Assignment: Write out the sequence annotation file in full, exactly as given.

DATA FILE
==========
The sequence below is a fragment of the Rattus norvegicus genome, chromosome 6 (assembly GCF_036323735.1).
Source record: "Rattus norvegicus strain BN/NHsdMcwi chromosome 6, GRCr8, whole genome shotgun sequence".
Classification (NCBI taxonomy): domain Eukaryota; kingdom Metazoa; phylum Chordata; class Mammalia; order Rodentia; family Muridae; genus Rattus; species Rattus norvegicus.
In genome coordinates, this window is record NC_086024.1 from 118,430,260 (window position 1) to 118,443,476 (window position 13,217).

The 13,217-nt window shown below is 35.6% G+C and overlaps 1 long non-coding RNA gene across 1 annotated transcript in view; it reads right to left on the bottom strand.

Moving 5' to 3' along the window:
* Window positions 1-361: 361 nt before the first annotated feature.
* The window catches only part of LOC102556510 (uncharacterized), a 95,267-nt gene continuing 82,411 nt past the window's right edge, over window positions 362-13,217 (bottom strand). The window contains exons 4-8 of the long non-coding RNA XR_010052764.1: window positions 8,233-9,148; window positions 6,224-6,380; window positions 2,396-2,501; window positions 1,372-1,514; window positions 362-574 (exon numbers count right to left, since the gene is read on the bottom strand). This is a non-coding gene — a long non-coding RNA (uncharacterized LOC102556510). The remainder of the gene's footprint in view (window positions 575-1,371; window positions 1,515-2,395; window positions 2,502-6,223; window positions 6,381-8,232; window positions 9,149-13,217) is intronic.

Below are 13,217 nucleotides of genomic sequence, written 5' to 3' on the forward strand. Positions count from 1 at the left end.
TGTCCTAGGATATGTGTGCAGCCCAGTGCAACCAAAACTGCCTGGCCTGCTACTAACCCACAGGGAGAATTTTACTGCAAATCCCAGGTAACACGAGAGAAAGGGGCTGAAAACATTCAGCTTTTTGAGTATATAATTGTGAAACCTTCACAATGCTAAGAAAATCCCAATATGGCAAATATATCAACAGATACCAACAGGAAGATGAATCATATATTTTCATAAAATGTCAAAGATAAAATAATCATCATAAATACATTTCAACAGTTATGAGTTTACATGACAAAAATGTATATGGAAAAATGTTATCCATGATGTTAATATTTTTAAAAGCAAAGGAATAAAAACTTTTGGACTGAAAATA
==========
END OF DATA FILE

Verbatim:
The sequence below is a fragment of the Rattus norvegicus genome, chromosome 6 (assembly GCF_036323735.1).
Source record: "Rattus norvegicus strain BN/NHsdMcwi chromosome 6, GRCr8, whole genome shotgun sequence".
Classification (NCBI taxonomy): domain Eukaryota; kingdom Metazoa; phylum Chordata; class Mammalia; order Rodentia; family Muridae; genus Rattus; species Rattus norvegicus.
In genome coordinates, this window is record NC_086024.1 from 118,430,260 (window position 1) to 118,443,476 (window position 13,217).

The 13,217-nt window shown below is 35.6% G+C and overlaps 1 long non-coding RNA gene across 1 annotated transcript in view; it reads right to left on the bottom strand.

Moving 5' to 3' along the window:
* Window positions 1-361: 361 nt before the first annotated feature.
* The window catches only part of LOC102556510 (uncharacterized), a 95,267-nt gene continuing 82,411 nt past the window's right edge, over window positions 362-13,217 (bottom strand). The window contains exons 4-8 of the long non-coding RNA XR_010052764.1: window positions 8,233-9,148; window positions 6,224-6,380; window positions 2,396-2,501; window positions 1,372-1,514; window positions 362-574 (exon numbers count right to left, since the gene is read on the bottom strand). This is a non-coding gene — a long non-coding RNA (uncharacterized LOC102556510). The remainder of the gene's footprint in view (window positions 575-1,371; window positions 1,515-2,395; window positions 2,502-6,223; window positions 6,381-8,232; window positions 9,149-13,217) is intronic.

Below are 13,217 nucleotides of genomic sequence, written 5' to 3' on the forward strand. Positions count from 1 at the left end.
TGTCCTAGGATATGTGTGCAGCCCAGTGCAACCAAAACTGCCTGGCCTGCTACTAACCCACAGGGAGAATTTTACTGCAAATCCCAGGTAACACGAGAGAAAGGGGCTGAAAACATTCAGCTTTTTGAGTATATAATTGTGAAACCTTCACAATGCTAAGAAAATCCCAATATGGCAAATATATCAACAGATACCAACAGGAAGATGAATCATATATTTTCATAAAATGTCAAAGATAAAATAATCATCATAAATACATTTCAACAGTTATGAGTTTACATGACAAAAATGTATATGGAAAAATGTTATCCATGATGTTAATATTTTTAAAAGCAAAGGAATAAAAACTTTTGGACTGAAAATA